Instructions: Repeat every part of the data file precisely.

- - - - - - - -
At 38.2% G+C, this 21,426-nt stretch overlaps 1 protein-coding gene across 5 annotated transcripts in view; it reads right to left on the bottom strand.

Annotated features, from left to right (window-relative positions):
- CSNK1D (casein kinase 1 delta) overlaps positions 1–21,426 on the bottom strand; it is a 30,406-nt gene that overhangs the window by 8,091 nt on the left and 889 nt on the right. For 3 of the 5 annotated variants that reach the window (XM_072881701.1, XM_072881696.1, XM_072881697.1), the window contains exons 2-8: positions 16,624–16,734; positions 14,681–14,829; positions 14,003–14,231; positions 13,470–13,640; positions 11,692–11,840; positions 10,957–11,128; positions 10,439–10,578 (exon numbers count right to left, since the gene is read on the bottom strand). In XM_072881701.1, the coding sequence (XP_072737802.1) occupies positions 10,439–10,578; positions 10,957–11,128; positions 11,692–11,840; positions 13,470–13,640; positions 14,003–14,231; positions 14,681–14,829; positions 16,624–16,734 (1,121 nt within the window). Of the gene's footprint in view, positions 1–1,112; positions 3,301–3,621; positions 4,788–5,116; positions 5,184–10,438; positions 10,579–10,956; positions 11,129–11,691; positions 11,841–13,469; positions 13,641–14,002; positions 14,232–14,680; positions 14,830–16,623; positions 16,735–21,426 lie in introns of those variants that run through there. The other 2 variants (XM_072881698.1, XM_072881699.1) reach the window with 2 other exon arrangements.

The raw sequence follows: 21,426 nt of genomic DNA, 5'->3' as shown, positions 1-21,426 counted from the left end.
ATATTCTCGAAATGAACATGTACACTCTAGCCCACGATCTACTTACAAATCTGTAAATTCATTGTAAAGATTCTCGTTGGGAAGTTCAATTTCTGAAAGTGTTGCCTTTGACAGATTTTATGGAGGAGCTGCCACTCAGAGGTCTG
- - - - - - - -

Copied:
At 38.2% G+C, this 21,426-nt stretch overlaps 1 protein-coding gene across 5 annotated transcripts in view; it reads right to left on the bottom strand.

Annotated features, from left to right (window-relative positions):
- CSNK1D (casein kinase 1 delta) overlaps positions 1–21,426 on the bottom strand; it is a 30,406-nt gene that overhangs the window by 8,091 nt on the left and 889 nt on the right. For 3 of the 5 annotated variants that reach the window (XM_072881701.1, XM_072881696.1, XM_072881697.1), the window contains exons 2-8: positions 16,624–16,734; positions 14,681–14,829; positions 14,003–14,231; positions 13,470–13,640; positions 11,692–11,840; positions 10,957–11,128; positions 10,439–10,578 (exon numbers count right to left, since the gene is read on the bottom strand). In XM_072881701.1, the coding sequence (XP_072737802.1) occupies positions 10,439–10,578; positions 10,957–11,128; positions 11,692–11,840; positions 13,470–13,640; positions 14,003–14,231; positions 14,681–14,829; positions 16,624–16,734 (1,121 nt within the window). Of the gene's footprint in view, positions 1–1,112; positions 3,301–3,621; positions 4,788–5,116; positions 5,184–10,438; positions 10,579–10,956; positions 11,129–11,691; positions 11,841–13,469; positions 13,641–14,002; positions 14,232–14,680; positions 14,830–16,623; positions 16,735–21,426 lie in introns of those variants that run through there. The other 2 variants (XM_072881698.1, XM_072881699.1) reach the window with 2 other exon arrangements.

The raw sequence follows: 21,426 nt of genomic DNA, 5'->3' as shown, positions 1-21,426 counted from the left end.
ATATTCTCGAAATGAACATGTACACTCTAGCCCACGATCTACTTACAAATCTGTAAATTCATTGTAAAGATTCTCGTTGGGAAGTTCAATTTCTGAAAGTGTTGCCTTTGACAGATTTTATGGAGGAGCTGCCACTCAGAGGTCTG